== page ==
When a major meetings industry event gave a platform to an acclaimed author who subsequently resigned for falsifying quotes, it raised questions for every meeting planner—this could have happened at any conference.
Jonah Lehrer, the opening keynote speaker at MPI’s 2012 World Education Congress, came with great credentials. He’d majored in neuroscience, written three books, contributed to Wired magazine and National Public Radio’s Radiolab, and—until the evening following his WEC appearance—was a staff writer at The New Yorker. Then, it all unraveled, with the revelation that Lehrer fabricated quotes he’d attributed to Bob Dylan in his latest book.
Lehrer lost his job, his publisher recalled the book, and, according to WEC participant Jon Trask, the MPI bookstore offered refunds on site. A New York Times blog identified “a lucrative lecture circuit that rewards snappy, semi-scientific pronouncements, smoothly delivered to a corporate audience,” as one of the temptations that drove him to cheat.
“Conjure me up a guy who talks science winningly, who shows you that everything is transparent, and does it in a self-help-y spirit,” Columbia journalism professor and social history icon Todd Gitlin told The Times. “In our age, a guy who looks cute and wonky is better positioned to get away with this than others.”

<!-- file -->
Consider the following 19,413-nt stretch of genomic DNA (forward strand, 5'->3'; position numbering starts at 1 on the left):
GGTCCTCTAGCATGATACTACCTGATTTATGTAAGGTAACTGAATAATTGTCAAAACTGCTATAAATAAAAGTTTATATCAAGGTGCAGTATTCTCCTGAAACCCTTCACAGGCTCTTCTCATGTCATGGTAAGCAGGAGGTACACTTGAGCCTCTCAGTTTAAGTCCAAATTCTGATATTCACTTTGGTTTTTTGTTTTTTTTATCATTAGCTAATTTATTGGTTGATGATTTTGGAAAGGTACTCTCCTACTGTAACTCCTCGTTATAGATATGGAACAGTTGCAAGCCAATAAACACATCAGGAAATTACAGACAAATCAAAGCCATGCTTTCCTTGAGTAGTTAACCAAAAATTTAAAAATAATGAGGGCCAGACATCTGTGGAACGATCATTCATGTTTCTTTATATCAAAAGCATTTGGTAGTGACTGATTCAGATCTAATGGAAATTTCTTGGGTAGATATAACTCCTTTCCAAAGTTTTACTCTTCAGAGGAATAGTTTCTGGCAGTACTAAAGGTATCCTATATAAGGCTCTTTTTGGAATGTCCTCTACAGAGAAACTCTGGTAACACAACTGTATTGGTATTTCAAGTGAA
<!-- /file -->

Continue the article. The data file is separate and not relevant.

So what’s a meeting planner to do? Your conference theme is set, your deadlines are unforgiving, and the speakerbureau has given you a short list of possible keynotespeakers. How far do you dig into a speaker’s credentials, and what else can you do to protect your program?
With hindsight, it looks as if it wouldn't have been difficult to spot problems with Lehrer’s credibility. A Google search turned up blogger Seth Mnookin’s allegation that he “became overwhelmed and started to cut corners” after an earlier book hit the bestseller list, fabricating a quote for a 2010 Wired post and, a bit bizarrely, earning accusations of “self-plagiarism” for repurposing large chunks of his own earlier material without acknowledgement.
One hundred percent of the responsibility for those lapses rests with the author. But if the conference or the bureau had picked up the mutterings, they could have made an informed decision before committing
The deeper issue is conferences’ near-unanimous dependence on hiring“cute and wonky” speakers, as Gitlin puts it, to fly in for a keynote address, pull in the crowds, deliver a barnburner that may even include some original material, and go home. The rise of crowdsourcing tells us there often may be more wisdom in the crowd than on the podium, and there are great techniques for building a program on that wider base of knowledge and experience.
All of which adds up to one more very important detail for planners to worry about. Are you certain the keynote speaker for your next event will do you proud? And before you even go down that road, are your participants well served by a conference model that puts so much stock inhigh-profile keynotes?
Mitchell Beer, CMM, is president of The Conference Publishers Inc., Ottawa, one of the world’s leading specialists in capturing and repurposing conference content. Beer blogs at http://theconferencepublishers.com/blogand tweets as @mitchellbeer.